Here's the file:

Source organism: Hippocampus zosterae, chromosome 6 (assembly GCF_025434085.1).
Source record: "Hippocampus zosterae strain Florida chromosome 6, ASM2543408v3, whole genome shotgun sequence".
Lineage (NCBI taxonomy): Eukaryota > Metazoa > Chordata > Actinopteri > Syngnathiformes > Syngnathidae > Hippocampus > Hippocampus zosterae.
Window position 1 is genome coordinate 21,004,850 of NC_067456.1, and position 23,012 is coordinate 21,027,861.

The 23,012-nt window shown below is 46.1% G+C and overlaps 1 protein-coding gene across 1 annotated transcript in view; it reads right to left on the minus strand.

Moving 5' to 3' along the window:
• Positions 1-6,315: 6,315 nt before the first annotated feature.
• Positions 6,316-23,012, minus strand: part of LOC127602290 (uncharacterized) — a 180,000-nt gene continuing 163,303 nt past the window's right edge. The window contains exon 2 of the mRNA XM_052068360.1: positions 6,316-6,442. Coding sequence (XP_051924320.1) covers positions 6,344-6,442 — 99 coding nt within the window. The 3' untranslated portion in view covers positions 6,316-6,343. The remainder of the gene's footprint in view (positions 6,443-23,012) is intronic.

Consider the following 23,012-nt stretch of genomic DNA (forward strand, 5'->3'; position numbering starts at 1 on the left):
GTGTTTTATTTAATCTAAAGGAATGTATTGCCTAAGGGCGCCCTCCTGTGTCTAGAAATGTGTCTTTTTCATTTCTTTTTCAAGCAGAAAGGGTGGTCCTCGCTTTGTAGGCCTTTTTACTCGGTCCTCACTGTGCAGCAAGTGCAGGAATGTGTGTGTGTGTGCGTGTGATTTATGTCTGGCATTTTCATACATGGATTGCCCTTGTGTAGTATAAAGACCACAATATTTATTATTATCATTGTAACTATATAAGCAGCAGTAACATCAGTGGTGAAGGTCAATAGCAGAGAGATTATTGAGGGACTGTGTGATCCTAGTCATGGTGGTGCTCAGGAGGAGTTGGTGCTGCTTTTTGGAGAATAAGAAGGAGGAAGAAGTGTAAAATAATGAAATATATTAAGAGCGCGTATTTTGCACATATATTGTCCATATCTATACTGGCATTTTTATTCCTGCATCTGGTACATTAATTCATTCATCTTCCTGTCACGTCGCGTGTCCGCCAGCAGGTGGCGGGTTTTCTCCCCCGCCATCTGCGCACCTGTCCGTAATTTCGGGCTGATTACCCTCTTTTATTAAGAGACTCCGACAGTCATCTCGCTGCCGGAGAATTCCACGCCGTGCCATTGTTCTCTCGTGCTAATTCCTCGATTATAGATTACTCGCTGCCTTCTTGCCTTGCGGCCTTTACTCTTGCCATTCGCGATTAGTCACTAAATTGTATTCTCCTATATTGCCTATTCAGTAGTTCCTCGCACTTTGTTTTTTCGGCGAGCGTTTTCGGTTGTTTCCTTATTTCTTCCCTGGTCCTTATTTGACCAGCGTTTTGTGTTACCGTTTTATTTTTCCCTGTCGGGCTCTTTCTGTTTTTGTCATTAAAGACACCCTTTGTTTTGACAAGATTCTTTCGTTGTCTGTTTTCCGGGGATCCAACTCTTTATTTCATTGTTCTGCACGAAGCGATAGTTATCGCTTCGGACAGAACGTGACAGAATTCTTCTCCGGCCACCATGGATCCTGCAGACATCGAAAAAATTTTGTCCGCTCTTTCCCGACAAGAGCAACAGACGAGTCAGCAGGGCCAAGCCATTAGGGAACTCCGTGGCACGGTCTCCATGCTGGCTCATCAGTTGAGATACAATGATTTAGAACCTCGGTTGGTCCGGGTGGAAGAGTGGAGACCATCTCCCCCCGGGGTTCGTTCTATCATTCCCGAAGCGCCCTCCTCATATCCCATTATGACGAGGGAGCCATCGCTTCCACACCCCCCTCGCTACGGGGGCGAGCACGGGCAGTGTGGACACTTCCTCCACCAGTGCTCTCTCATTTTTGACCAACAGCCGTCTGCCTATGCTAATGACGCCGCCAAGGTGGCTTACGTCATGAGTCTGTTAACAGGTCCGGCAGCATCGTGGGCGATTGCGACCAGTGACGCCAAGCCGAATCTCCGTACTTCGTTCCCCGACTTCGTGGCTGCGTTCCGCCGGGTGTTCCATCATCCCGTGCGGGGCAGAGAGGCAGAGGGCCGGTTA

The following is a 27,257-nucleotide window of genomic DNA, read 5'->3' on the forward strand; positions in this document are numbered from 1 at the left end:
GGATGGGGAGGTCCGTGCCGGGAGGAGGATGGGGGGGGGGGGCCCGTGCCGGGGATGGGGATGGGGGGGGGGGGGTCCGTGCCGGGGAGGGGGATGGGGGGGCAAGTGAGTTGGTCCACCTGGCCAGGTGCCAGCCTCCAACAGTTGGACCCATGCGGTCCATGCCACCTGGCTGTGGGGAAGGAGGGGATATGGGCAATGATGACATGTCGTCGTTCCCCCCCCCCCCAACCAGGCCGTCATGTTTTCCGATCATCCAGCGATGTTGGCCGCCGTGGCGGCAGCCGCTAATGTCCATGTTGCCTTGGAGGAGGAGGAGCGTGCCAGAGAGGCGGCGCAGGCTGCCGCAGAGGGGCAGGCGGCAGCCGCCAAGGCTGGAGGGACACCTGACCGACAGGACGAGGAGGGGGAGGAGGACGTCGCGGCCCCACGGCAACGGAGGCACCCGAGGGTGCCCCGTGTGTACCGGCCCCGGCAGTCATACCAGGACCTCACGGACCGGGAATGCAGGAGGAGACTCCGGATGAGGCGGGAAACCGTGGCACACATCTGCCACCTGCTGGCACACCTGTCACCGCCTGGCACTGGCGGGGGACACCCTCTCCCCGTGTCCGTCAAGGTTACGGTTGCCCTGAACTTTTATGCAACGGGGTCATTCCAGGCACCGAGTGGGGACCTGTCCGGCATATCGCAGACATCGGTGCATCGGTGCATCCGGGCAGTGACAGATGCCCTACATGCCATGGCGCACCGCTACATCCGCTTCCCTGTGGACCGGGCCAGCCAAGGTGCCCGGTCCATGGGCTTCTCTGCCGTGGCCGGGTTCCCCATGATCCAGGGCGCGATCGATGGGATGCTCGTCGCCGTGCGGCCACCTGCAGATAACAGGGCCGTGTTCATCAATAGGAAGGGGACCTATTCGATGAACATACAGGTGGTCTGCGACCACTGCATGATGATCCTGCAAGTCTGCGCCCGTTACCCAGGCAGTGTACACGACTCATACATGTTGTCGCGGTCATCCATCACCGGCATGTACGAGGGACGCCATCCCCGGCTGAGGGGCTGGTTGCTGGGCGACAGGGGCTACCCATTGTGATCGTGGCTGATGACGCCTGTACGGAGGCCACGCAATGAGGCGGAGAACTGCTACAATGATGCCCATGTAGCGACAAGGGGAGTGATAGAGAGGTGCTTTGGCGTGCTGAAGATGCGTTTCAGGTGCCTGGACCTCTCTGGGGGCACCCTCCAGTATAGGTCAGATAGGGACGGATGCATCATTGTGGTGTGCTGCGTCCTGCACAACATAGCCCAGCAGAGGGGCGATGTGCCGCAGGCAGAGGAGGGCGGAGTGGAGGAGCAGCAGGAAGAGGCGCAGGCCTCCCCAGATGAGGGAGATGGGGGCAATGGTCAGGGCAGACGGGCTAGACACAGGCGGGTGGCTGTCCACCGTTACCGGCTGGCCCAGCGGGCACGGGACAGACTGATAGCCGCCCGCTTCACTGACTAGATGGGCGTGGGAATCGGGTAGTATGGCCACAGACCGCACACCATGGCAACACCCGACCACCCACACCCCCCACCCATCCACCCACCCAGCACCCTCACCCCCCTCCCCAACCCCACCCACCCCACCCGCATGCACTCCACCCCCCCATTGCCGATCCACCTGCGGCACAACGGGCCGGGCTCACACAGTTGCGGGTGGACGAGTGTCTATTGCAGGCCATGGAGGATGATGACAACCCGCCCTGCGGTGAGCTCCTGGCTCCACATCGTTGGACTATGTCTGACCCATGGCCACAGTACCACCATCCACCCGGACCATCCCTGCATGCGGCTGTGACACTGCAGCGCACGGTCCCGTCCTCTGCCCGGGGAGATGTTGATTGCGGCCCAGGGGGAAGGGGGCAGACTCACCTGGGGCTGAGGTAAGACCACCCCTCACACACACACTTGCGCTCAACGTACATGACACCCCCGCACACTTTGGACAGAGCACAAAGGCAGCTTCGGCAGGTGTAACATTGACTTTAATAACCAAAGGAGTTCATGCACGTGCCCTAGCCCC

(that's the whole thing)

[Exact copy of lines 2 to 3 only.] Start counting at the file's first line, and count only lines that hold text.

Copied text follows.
Source record: "Hippocampus zosterae strain Florida chromosome 6, ASM2543408v3, whole genome shotgun sequence".
Lineage (NCBI taxonomy): Eukaryota > Metazoa > Chordata > Actinopteri > Syngnathiformes > Syngnathidae > Hippocampus > Hippocampus zosterae.